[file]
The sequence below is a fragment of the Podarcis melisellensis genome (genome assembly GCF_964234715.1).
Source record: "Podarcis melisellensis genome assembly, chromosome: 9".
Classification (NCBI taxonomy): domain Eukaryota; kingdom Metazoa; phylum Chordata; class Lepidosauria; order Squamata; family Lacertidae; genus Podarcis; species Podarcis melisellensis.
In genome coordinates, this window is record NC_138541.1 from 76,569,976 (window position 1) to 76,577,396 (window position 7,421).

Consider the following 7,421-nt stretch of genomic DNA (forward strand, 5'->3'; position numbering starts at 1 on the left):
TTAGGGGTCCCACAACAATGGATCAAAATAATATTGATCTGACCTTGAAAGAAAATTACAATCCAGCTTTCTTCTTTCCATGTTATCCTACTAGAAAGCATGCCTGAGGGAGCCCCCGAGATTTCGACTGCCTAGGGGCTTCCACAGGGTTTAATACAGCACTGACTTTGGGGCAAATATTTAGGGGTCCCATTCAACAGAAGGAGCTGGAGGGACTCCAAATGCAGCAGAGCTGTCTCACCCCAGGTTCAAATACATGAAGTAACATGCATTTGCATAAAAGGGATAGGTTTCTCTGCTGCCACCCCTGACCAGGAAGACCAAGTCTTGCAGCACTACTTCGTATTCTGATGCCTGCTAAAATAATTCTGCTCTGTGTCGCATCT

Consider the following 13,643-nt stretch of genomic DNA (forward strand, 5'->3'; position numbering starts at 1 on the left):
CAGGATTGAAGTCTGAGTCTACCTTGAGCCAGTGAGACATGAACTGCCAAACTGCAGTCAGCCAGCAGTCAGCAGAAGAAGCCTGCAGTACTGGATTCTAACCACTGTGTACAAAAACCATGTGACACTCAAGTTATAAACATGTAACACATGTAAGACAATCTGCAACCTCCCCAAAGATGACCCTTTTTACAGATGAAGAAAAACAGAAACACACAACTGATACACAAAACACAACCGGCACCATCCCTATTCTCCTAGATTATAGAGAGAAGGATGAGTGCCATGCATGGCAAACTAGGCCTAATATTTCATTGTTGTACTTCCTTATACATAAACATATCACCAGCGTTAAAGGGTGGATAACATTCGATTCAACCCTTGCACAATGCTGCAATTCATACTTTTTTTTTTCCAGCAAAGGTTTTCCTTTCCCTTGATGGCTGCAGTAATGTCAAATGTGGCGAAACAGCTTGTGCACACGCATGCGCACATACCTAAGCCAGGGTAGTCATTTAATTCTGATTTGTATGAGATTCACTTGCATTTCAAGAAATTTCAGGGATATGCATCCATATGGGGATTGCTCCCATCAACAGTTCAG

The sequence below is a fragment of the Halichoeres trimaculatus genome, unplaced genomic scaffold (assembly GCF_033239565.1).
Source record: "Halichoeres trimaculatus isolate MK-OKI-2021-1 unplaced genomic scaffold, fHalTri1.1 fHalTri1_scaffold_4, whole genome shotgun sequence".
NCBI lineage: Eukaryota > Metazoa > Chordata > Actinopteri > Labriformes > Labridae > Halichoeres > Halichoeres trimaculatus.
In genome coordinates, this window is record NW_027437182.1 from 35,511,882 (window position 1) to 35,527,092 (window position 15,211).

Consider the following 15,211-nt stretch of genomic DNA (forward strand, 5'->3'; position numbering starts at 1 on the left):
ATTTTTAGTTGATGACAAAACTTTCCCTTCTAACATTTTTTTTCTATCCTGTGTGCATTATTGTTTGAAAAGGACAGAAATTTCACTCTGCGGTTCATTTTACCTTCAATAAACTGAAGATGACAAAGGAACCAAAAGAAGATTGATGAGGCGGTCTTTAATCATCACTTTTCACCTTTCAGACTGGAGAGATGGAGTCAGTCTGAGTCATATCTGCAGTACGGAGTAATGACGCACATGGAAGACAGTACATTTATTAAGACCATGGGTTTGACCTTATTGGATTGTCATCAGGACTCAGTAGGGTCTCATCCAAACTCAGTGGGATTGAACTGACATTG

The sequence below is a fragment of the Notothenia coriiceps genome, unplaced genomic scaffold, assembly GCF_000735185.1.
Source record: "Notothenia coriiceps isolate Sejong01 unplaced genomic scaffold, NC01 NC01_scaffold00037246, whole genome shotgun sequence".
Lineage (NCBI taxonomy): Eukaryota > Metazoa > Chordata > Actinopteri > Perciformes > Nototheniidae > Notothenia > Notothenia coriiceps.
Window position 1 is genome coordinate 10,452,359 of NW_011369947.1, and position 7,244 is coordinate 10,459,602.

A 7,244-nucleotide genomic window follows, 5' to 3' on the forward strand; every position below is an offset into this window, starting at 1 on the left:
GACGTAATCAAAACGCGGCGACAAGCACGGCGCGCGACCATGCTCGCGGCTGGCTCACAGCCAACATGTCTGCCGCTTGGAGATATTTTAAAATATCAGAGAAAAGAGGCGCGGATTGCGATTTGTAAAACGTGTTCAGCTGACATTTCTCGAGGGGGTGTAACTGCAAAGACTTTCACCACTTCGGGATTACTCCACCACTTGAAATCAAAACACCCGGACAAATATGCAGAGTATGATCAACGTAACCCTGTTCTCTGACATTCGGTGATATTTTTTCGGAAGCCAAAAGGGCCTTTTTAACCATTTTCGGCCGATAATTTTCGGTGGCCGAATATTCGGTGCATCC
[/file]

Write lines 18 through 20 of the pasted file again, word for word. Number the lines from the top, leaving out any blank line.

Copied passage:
Window position 1 is genome coordinate 10,452,359 of NW_011369947.1, and position 7,244 is coordinate 10,459,602.

A 7,244-nucleotide genomic window follows, 5' to 3' on the forward strand; every position below is an offset into this window, starting at 1 on the left:
GACGTAATCAAAACGCGGCGACAAGCACGGCGCGCGACCATGCTCGCGGCTGGCTCACAGCCAACATGTCTGCCGCTTGGAGATATTTTAAAATATCAGAGAAAAGAGGCGCGGATTGCGATTTGTAAAACGTGTTCAGCTGACATTTCTCGAGGGGGTGTAACTGCAAAGACTTTCACCACTTCGGGATTACTCCACCACTTGAAATCAAAACACCCGGACAAATATGCAGAGTATGATCAACGTAACCCTGTTCTCTGACATTCGGTGATATTTTTTCGGAAGCCAAAAGGGCCTTTTTAACCATTTTCGGCCGATAATTTTCGGTGGCCGAATATTCGGTGCATCC